The Department of Defence has said it will hold a medal ceremony in Cork for navy personnel who served in the Mediterranean, amid criticism of its decision to hold the first such event in Rosslare instead of the Haulbowline naval base.
The Defence Forces International Operational Medal is a new award created to recognise the role serving personnel have played when deployed overseas on humanitarian missions.
Junior Defence Minister Paul Kehoe announced the creation of the medal last week during a visit to personnel in Sardinia — and revealed the first medal ceremony would be in Rosslare, in his Wexford constituency.
Veteran’s group the Irish Seamen’s Relatives’ Association (ISRA) and Permanent Defence Force Other Ranks Representative Association (PDForra) criticised the decision, and claimed the preference among personnel was to have the ceremony at Haulbowline in Cork.
The ISRA claimed “political expediency” was the reason why a town in the minister’s constituency was chosen, rather than Haulbowline, where the majority of navy personnel live with their families.
The Department of Defence said it frequently holds ceremonies, commissionings, and reviews at locations across Ireland.
“The awarding of these medals to naval service personnel who have served on Operation Pontus will not be a one-off event,” said the Department in a statement.
“A number of medal ceremonies will have to take place so that every member who served in Operation Pontus receives their medal. The Naval Service Headquarters at Haulbowline will be one of those locations
“The chosen location of Rosslare for the first of these ceremonies is not unusual as the Defence Forces regularly holds events and ceremonies outside of its many installations around the country.
“It will also allow a wider circle of family, friends, and the public at large, to attend these formal events. These are positive initiatives that will only benefit the Defence Forces, both in terms of recognition and, importantly, when it comes to encouraging young people to join.”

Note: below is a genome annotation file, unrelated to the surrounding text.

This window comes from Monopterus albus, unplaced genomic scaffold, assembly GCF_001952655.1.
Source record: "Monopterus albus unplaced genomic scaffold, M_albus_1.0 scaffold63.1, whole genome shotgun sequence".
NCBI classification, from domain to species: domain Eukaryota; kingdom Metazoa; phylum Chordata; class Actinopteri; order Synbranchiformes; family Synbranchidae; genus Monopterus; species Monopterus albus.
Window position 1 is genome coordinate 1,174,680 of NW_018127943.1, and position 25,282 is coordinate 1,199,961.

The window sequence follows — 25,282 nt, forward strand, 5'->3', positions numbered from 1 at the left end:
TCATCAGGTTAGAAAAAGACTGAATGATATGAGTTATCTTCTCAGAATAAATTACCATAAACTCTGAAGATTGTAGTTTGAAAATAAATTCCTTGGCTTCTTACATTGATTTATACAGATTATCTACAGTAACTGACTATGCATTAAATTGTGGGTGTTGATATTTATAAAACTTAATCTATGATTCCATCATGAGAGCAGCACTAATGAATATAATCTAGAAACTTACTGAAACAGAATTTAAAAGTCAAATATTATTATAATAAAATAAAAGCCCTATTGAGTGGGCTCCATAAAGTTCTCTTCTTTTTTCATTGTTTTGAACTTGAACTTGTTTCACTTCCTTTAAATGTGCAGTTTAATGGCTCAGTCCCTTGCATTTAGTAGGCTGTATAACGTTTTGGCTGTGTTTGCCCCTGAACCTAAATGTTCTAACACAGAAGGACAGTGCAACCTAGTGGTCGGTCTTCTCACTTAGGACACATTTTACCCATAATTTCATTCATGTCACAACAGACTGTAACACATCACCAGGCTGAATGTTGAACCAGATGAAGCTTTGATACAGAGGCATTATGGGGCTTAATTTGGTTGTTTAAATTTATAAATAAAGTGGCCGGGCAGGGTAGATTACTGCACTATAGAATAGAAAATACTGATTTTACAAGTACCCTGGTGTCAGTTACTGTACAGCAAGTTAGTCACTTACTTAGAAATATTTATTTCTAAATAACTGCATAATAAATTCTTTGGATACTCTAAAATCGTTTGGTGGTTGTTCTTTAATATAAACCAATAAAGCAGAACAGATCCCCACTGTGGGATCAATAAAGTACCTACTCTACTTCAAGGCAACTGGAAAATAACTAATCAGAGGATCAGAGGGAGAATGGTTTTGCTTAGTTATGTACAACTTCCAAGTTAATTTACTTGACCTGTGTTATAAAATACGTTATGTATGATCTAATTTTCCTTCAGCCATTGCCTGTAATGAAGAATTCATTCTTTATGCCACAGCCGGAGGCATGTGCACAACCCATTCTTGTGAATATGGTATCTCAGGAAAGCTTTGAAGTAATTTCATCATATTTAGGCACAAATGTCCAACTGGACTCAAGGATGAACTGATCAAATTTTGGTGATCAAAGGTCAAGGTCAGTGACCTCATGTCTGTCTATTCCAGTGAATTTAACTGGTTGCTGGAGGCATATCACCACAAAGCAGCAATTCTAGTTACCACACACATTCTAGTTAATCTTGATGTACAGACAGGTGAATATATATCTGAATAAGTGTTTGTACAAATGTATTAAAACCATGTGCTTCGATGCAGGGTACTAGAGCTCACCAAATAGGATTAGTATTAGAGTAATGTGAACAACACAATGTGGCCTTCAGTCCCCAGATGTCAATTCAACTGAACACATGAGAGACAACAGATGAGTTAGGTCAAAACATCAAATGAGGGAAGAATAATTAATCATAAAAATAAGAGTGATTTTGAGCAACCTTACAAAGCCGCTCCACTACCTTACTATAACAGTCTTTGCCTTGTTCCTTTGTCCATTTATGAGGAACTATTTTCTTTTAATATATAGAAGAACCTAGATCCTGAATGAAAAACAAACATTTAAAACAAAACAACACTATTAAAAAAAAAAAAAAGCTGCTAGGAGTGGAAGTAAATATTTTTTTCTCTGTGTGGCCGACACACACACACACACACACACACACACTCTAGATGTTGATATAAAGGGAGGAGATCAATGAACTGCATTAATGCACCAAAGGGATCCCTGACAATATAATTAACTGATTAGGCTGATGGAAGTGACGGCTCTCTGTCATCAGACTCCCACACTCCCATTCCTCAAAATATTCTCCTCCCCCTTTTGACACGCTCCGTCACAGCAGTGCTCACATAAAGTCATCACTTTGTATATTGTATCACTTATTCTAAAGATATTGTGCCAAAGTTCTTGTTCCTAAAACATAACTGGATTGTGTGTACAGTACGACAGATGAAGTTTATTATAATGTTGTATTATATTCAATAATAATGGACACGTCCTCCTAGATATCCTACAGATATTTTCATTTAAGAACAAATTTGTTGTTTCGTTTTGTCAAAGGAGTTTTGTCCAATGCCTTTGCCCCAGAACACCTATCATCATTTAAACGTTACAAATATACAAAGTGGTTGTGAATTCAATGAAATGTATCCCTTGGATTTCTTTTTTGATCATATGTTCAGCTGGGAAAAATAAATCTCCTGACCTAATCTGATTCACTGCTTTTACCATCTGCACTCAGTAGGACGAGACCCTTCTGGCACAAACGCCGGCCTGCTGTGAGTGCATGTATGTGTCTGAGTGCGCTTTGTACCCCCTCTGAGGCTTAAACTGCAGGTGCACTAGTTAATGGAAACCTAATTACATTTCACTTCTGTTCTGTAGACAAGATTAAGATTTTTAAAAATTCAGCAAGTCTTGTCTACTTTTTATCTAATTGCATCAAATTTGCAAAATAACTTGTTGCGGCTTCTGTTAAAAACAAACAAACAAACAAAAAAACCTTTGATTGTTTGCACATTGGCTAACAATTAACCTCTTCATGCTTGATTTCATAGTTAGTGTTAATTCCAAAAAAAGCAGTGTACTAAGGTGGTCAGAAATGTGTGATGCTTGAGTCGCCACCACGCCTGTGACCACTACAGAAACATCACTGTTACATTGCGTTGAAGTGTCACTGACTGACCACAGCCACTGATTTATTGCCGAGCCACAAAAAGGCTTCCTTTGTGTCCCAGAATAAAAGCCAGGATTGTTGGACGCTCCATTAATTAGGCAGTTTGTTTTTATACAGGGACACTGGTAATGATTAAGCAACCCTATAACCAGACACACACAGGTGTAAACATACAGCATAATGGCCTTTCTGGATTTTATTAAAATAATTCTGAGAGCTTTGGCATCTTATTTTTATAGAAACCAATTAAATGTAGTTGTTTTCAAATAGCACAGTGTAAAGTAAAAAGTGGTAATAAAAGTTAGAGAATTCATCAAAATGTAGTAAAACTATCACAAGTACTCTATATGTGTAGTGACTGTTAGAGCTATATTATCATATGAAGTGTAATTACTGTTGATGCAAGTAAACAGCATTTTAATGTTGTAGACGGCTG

However, responding to the Department, PDForra said:
“The minister’s wish to allow the greater public to engage in this historic occasion has PDForra at a loss, as due to the difficulty and expense, our members can ill afford to travel to Rosslare to participate in this ceremony.
“Whilst there will be a number of medal parades there will only be one first parade. Could the minister not allow this to take place at Haulbowline and then rotate this ceremony at different locations?”
Housing Minister Simon Coveney has defended the decision on Rosslare.
“I think it’s important to remind people that our naval service is a national service even though their headquarters are here in Haulbowline and I’ve spent a lot of time with them — there will be a number of medal ceremonies for the naval service for their work in the Mediterranean which has been extraordinary and I suspect some of them will be in Haulbowline and some of them will be in other parts of the country and I don’t think people should get too upset about that.
What we don’t want is a naval headquarters where everything happens — this is a national service and we want to attract the best people from across the country, whether it’s into the army, the navy or the air corps, and this is part of this process of opening it up and being very public about it.”
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